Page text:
Students of diverse cultures came together for an annual conference that included numerous interactive events designed to bring an understanding and appreciation to different groups of people at Oswego State.
The African, Latino, Asian and Native American (ALANA) Student Leadership Conference started its 24th year on Sunday, Sept. 19 with its first-ever Peace and Unity Walk. The walk was organized by Quindell Williams, public relations office for ALANA, and Damaris Dunn, vice president of the Black Student Union. The trek started in downtown Oswego and ended at Penfield Library.
Other events going on this week included a "Misconceptions of Rape" program on Tuesday Sept. 21, and a "Day of Expression" program, also on Tuesday, full of acting, singing, storytelling and dancing from various cultures.
Another part of the busy week was a Sunday service presenting the Gospel Choir, African dancing and drumming on Monday, a "Tea Time" workshop on Thursday, a lecture from poet Oveous Maximus on Thursday and a cornhusk doll workshop Friday. Among the many interactive events, there will also be a fashion show Friday, Sept. 24 at 7 p.m., a concert presenting Sol y Canto and the Sweet Plantain String Quartet on Saturday and a dinner reception on Saturday, all in Waterman Theatre.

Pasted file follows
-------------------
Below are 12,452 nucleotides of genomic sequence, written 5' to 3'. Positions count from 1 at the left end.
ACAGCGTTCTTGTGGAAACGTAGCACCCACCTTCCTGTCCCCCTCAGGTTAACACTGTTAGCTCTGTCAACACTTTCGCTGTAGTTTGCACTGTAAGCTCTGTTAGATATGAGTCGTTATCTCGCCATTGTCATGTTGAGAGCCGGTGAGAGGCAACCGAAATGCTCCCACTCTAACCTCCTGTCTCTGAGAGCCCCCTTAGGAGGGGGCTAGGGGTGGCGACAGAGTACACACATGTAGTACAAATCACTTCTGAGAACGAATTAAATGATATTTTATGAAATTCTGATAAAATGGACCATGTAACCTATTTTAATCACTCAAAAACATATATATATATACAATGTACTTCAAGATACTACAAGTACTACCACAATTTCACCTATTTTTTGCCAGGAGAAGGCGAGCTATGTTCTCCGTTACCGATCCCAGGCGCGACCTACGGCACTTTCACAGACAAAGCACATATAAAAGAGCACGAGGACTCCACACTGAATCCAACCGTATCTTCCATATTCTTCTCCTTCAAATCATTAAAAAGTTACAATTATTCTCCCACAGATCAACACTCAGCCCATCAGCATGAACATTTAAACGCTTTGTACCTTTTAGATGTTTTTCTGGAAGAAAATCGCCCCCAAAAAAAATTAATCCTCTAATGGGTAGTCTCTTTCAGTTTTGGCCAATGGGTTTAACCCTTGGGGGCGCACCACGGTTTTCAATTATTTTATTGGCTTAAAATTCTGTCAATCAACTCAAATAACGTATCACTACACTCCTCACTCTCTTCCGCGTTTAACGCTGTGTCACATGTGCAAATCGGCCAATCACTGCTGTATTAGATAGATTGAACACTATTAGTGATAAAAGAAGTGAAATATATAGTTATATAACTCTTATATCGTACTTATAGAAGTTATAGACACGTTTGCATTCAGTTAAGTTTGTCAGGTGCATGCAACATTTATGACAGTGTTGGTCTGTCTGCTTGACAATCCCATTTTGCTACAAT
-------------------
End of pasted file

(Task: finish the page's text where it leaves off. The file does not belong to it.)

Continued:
The theme of ALANA this year is "One Love One Life." This theme was designed to teach students, as well as the community off-campus, to have a better appreciation of the diversity that we encounter every day.
"We’re all a community here and we want to branch off and include everyone not just on campus, but off campus," Williams said. "‘One Love One Life’ is basically saying we’re all united as one to come together for a positive cause."
Magdalena Rivera recently came into the new role of Student Involvement Coordinator at The Point last year, and worked with all the different groups to put the conference together. She had the privilege of watching ALANA blossom from a small organization to a large week-long event.
"It depends on what the students bring to the table because as the years go by we get a different set of students with different ideas," she said.
Not only is ALANA an organization aimed at bringing together various groups of people, but it also aims to speak to those who are underprivileged.
"A lot of the programs this year are very different," Rivera said. "We have some workshops that are educating about specific artists or actors that are from a different culture that have started with very little and have become successful while overcoming barriers."
The ALANA conference will come to a close Sunday evening with the goal of leaving students with an open mind and a better comprehension of the varying cultures on campus.
" I think the turnout and the response has been really positive and exciting and the energy is there," Williams said. "We just hope we can keep it up for the rest of the week, and also for the rest of the semester."